This blog post is based on an interview with Jennifer Steves, RN, Co-Founder and COO of The Town Doctor. It has been posted with her approval and permission.
Note: AB denotes AgencyBloc and JS denotes Jennifer Steves
Continuing with our Expert Series blogs, I had the opportunity to ask Jennifer Steves, RN, Co-Founder and COO of The Town Doctor, about Direct Primary Care (DPC), her mission of putting humanity back into healthcare, and how agents can partner with their local DPC providers. Thank you, Jennifer, for your time and contribution!
AgencyBloc: What is the history of DPC and how and why has it changed?
Jennifer Steves, RN: Sometimes we need to go back in order to move forward. Many years ago, before employer based insurance, people paid directly in cash for their healthcare. We can historically look and even find when Mark Twain’s family paid their doctor $25 to take care of the family. Yes...that long ago!
In the mid 1900’s, with the rise in employer based health insurance, a shift was made that included a smoke screen & inefficiencies that allowed the growing ability to hide true or real costs within this third party system—which then left physicians seeking reimbursement from insurance companies for the services provided.
Paying directly for primary care isn’t something new, but DPC is bringing a breath of fresh air, reviving & revitalizing the ability for physicians who have grown frustrated, to provide greater access, and more personalized service along with transparent costs, all while allowing them to enjoy their profession once again. This approach is allowing the physician or clinician to now avoid the ‘red tape’, bureaucracy, and wasteful claims and trade it for care that is cultivated in an environment that is both healthier for patients and those that care for them.
Direct Primary Care is not only bending - it’s breaking the cost curve for individuals, families & businesses, allowing physicians and their staff the ability to work at the ‘top of their license’, reducing unnecessary referrals to expensive specialties, facilitating care more appropriately to high-quality centers when needed, and decreasing over utilization of urgent cares and ER’s by simply providing high-quality relationship-based care in this model.
It’s really that simple.
AB: You share some of your journey as a family into DPC on your website www.TownDoctor.com, what would you say has been the most impactful moment on that journey to this point?
JS: Wow. So many pivotal moments in our life and career that have brought us to this spot. Collectively it is the many small great moments, mistakes and learning along the way that have come together, allowing us the opportunity to serve our community in a more positive way.
One of the biggest growth points, and I hope that would be an encouragement, is when we made that final decision to step away and do something so totally awesome and different, knowing it’s fully possible to provide really great care, and have a really great family life as well. We knew we wanted to provide care to our patients in the same way we offer it to our own family, and to be able to do it well in a way that allows us the freedom to be just as available to each other and our own children as they grow.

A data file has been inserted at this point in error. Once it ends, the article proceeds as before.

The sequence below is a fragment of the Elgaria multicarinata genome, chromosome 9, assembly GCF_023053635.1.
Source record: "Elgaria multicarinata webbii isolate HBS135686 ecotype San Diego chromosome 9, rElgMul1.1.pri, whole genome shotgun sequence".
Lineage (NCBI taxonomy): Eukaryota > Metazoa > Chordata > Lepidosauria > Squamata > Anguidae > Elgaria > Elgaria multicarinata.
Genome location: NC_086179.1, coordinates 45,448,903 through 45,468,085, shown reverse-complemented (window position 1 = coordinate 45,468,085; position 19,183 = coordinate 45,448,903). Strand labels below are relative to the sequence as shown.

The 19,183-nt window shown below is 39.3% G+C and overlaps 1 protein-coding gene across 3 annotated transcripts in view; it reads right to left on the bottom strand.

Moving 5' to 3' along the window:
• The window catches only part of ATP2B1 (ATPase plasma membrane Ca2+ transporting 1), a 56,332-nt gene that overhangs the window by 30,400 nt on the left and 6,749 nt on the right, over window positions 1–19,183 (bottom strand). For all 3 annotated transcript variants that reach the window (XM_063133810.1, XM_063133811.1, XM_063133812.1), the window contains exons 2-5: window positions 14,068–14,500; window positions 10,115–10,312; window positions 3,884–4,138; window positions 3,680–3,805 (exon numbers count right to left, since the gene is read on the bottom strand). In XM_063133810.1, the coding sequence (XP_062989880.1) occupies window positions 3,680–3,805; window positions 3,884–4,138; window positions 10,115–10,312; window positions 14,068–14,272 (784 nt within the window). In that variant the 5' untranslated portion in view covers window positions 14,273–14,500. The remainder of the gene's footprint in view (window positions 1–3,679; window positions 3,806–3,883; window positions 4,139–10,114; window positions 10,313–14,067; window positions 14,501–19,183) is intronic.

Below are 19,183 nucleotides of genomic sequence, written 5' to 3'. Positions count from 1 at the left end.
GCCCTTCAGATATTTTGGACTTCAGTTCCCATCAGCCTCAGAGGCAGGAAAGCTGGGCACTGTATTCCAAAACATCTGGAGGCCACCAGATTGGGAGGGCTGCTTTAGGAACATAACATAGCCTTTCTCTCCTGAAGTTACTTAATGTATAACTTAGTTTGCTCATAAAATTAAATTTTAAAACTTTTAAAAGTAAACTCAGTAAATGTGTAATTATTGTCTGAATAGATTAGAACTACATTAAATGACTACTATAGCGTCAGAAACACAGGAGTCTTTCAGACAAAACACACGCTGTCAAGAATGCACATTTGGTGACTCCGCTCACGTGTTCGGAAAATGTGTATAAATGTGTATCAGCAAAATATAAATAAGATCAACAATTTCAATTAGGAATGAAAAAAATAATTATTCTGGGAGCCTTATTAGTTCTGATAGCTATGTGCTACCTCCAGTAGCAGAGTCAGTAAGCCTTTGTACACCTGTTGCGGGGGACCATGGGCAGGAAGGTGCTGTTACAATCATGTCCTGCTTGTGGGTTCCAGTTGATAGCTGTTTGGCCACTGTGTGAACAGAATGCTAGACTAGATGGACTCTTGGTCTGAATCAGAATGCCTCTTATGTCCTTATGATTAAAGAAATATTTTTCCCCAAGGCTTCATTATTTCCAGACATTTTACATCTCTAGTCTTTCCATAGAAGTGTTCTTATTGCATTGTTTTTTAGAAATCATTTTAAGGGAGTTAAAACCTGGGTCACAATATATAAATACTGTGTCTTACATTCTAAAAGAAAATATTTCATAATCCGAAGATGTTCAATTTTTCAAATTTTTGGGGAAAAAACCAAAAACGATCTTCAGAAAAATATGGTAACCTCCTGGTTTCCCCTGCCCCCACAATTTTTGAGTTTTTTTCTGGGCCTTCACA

Having the time and availability to listen, hold a patient's hand, visit them in their home, encourage them in improving their lifestyle and educate them as we begin to understand where they are in life has given us the availability to meet them where they’re at. It has opened up doors to help walk alongside them, build trust, and pour into their lives and families where we have been able to find the humanity in healthcare, restoring hope and seeing both physical and financial healing take place. Both personally, and professionally, its very gratifying.
AB: Several states are “deserts” when it comes to available DPC options. Why is that? And what advice do you have to both practitioners and patients in these areas who are interested in this approach to health services?
JS: Policymakers need to continually look at the laws that stand in the way of physicians being allowed to practice in this fashion—both at the state and federal levels. As we continue to see more states bringing clarity to laws where Direct Primary Care (DPC) is defined appropriately, along with all those that are working to create greater access through the federal tax code we will find these areas begin to see more physicians & clinicians choose it as a viable & sustainable option to practice.
In conjunction with clarity of the law, as employers and individuals are educated on the health benefits & real financial value that comes from working directly with the correct DPC care community, I trust we will see partnerships and relationships form in these dry areas supported with foundations of accountability allowing world-class care to be provided, building trust and compliance that’s ultimately reflected in healthier families & workforces reducing the overall spend. Many physicians are just learning it’s fully possible to have a career that is professionally satisfying and a new found freedom to provide a high level of attentive care.